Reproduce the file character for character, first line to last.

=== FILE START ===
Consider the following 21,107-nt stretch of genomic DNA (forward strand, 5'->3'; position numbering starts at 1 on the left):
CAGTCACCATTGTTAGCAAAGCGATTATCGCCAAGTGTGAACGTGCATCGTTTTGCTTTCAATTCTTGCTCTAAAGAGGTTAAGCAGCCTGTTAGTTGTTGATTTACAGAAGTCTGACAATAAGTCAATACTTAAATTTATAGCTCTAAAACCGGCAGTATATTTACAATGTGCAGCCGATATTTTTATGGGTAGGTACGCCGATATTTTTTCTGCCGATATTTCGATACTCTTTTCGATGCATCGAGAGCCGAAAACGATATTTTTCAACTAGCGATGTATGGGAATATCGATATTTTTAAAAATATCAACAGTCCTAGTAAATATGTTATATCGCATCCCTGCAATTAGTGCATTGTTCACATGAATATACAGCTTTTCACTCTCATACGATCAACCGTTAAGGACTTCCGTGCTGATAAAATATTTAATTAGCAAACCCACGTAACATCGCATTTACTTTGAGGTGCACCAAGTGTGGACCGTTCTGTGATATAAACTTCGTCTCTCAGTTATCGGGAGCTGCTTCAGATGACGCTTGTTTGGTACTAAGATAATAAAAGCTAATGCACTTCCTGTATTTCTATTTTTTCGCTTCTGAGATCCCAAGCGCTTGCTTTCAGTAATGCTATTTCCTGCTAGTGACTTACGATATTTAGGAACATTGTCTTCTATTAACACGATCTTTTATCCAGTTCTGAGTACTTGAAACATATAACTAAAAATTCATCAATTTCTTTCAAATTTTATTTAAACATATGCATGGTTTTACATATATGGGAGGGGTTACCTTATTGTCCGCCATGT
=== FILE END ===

Consider the following 21,107-nt stretch of genomic DNA (forward strand, 5'->3'; position numbering starts at 1 on the left):
CAGTCACCATTGTTAGCAAAGCGATTATCGCCAAGTGTGAACGTGCATCGTTTTGCTTTCAATTCTTGCTCTAAAGAGGTTAAGCAGCCTGTTAGTTGTTGATTTACAGAAGTCTGACAATAAGTCAATACTTAAATTTATAGCTCTAAAACCGGCAGTATATTTACAATGTGCAGCCGATATTTTTATGGGTAGGTACGCCGATATTTTTTCTGCCGATATTTCGATACTCTTTTCGATGCATCGAGAGCCGAAAACGATATTTTTCAACTAGCGATGTATGGGAATATCGATATTTTTAAAAATATCAACAGTCCTAGTAAATATGTTATATCGCATCCCTGCAATTAGTGCATTGTTCACATGAATATACAGCTTTTCACTCTCATACGATCAACCGTTAAGGACTTCCGTGCTGATAAAATATTTAATTAGCAAACCCACGTAACATCGCATTTACTTTGAGGTGCACCAAGTGTGGACCGTTCTGTGATATAAACTTCGTCTCTCAGTTATCGGGAGCTGCTTCAGATGACGCTTGTTTGGTACTAAGATAATAAAAGCTAATGCACTTCCTGTATTTCTATTTTTTCGCTTCTGAGATCCCAAGCGCTTGCTTTCAGTAATGCTATTTCCTGCTAGTGACTTACGATATTTAGGAACATTGTCTTCTATTAACACGATCTTTTATCCAGTTCTGAGTACTTGAAACATATAACTAAAAATTCATCAATTTCTTTCAAATTTTATTTAAACATATGCATGGTTTTACATATATGGGAGGGGTTACCTTATTGTCCGCCATGT